Jill Koegel is a registered dietician based in Omaha. She blogs every Wednesday for LiveWellNebraska. Read more from Jill here.
No matter what your health and nutrition goals are, writing down what you eat in a day can be an eye-opening experience.
By simply jotting down your food intake, you can learn a lot about your body and the reasons you eat when you do and what you do. It makes us more aware of our choices and can be well worth the time it takes.
Keeping a food diary has long been recommended by weight-loss experts as a way to decrease calorie intake, increase energy levels and lose weight. Doing so, in conjunction with a program that calculates and analyzes the data, is a quick and easy way to get some great information. Instead of calculating everything yourself, simply enter some info and let the computer do the math.
Go ahead, record for a day and see what you learn!
Popular programs include:
• Livestrong.com (free)
• Myfitnesspal.com (free)
• Fitday.com (free)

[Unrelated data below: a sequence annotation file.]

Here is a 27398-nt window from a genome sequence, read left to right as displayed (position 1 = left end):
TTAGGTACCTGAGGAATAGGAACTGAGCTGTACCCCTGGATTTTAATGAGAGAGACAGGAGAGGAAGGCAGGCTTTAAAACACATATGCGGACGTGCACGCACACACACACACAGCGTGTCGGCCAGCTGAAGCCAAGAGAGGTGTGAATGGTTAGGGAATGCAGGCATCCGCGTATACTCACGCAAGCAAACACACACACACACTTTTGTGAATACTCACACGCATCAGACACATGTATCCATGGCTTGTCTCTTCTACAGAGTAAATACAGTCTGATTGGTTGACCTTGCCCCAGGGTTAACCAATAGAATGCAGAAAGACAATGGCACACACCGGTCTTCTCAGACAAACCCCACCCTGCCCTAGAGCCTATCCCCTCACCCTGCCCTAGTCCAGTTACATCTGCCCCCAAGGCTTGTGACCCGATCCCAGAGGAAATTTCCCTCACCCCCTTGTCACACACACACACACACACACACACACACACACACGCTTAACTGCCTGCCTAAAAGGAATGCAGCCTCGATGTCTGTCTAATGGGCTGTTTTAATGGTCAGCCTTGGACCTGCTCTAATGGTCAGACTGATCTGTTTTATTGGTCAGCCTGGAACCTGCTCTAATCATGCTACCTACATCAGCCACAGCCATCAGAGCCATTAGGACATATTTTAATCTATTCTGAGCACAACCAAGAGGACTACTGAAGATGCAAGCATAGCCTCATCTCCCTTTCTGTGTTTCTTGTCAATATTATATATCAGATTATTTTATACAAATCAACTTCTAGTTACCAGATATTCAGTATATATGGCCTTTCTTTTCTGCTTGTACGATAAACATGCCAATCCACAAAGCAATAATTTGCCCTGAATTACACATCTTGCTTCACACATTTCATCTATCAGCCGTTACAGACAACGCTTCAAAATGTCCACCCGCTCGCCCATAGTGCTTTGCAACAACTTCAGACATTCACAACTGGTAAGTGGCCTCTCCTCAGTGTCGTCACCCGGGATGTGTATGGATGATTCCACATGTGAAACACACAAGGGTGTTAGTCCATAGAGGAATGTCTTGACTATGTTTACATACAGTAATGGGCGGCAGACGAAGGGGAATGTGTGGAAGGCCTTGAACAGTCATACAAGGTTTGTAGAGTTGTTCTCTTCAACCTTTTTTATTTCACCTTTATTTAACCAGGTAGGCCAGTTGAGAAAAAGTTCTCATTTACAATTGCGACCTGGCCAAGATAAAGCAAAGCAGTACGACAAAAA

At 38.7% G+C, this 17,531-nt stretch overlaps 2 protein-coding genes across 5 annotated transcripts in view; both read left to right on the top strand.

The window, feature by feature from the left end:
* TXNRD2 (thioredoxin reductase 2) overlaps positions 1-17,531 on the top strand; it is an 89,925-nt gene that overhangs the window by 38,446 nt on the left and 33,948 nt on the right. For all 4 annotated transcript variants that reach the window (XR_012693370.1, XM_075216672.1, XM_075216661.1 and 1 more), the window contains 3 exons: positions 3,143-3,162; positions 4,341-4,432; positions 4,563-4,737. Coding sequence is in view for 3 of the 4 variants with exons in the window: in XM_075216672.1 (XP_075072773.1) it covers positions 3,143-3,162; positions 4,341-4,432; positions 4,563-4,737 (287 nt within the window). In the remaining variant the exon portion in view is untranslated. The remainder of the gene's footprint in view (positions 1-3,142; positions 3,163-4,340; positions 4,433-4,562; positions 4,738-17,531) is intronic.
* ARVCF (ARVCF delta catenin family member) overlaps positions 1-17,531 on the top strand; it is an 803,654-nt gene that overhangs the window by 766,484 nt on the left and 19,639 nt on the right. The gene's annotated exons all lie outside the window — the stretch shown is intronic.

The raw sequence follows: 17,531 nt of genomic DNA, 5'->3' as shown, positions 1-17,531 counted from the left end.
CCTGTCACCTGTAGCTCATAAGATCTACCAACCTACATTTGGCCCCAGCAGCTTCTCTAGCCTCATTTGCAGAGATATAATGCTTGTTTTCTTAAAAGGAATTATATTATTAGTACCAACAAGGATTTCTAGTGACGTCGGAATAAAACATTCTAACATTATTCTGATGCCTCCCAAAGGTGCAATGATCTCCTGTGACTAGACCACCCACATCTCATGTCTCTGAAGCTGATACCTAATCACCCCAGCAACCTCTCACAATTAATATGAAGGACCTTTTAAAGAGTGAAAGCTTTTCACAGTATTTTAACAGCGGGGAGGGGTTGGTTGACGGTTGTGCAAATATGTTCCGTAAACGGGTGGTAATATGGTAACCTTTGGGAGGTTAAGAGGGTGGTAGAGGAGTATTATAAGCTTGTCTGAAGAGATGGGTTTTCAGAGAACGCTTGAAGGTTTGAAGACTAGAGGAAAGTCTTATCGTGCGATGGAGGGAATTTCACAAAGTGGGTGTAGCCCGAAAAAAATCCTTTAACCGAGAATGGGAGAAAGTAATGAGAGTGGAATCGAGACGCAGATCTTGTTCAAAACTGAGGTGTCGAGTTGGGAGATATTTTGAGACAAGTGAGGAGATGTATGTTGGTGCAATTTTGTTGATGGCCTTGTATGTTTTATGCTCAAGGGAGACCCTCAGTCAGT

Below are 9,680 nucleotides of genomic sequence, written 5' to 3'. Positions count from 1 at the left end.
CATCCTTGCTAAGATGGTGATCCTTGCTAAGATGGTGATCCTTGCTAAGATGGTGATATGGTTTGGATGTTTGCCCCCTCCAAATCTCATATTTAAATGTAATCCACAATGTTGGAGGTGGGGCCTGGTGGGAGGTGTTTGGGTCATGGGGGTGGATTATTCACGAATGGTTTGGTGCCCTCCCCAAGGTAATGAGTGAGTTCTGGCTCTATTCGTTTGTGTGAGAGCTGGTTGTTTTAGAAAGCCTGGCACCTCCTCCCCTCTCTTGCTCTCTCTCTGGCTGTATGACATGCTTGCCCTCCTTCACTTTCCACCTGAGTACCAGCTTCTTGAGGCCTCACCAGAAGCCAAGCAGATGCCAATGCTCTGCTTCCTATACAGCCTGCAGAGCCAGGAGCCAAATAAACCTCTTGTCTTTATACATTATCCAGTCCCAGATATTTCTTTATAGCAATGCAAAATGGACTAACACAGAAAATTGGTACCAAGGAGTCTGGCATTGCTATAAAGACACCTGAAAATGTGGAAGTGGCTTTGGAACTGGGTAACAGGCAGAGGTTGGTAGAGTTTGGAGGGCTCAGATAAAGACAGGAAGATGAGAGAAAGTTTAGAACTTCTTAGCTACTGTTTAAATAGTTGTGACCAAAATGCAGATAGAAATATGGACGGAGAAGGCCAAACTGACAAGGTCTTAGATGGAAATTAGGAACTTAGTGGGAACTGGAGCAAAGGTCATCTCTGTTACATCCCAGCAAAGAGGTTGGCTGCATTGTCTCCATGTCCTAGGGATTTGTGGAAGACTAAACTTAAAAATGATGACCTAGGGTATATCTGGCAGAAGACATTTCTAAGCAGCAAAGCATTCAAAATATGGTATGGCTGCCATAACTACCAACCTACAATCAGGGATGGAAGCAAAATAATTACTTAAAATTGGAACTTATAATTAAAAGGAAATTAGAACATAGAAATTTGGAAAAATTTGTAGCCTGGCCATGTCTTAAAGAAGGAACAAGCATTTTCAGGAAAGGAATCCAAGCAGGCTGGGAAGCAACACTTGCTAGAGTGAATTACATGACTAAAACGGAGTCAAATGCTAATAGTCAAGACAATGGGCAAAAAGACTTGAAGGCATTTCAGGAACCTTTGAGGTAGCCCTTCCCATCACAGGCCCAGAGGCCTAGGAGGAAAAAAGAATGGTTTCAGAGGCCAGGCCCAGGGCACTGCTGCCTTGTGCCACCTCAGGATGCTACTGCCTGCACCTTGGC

• BodyMedia (requires a monthly fee and involves using an armband to calculate calorie burn. It also includes a food diary program.)
When using a tool that calculates food intake, you'll get an analysis of what type of calories you consume. "Analysis" can throw back a lot of information, so here's what you should focus on.
You'll be looking at the number of calories and type of foods you're consuming. Calories come from carbohydrates, protein and fat. Your body's preferred distribution of these calories depends on your age, gender, activity level and amount of muscle. For the general population, about 45-55 percent of calories should come from carbohydrates, 15-30 percent from protein and 20-35 percent from fat. Your food choices obviously influence these numbers.
At the end of the day, most programs will provide a pie chart of some sort, explaining the amount of carbohydrates, protein and fat you ate. If your numbers are far from the ranges above, look deeper. Determine what foods are having the greatest impact, positively or negatively.
But however important food numbers are, they mean nothing if you don't know how many calories you burn. So use the "calories burned" tool on any of the websites above to get an estimate. But be careful – these tools can't possibly know exactly how hard you exercise or just how sedentary your desk job really is. So think of all the numbers as an estimate, not an exact science.
Then determine how close your consumption total is to your burn total. For weight maintenance, the goal is to make those numbers even. If you have further questions, consult a registered dietitian for help.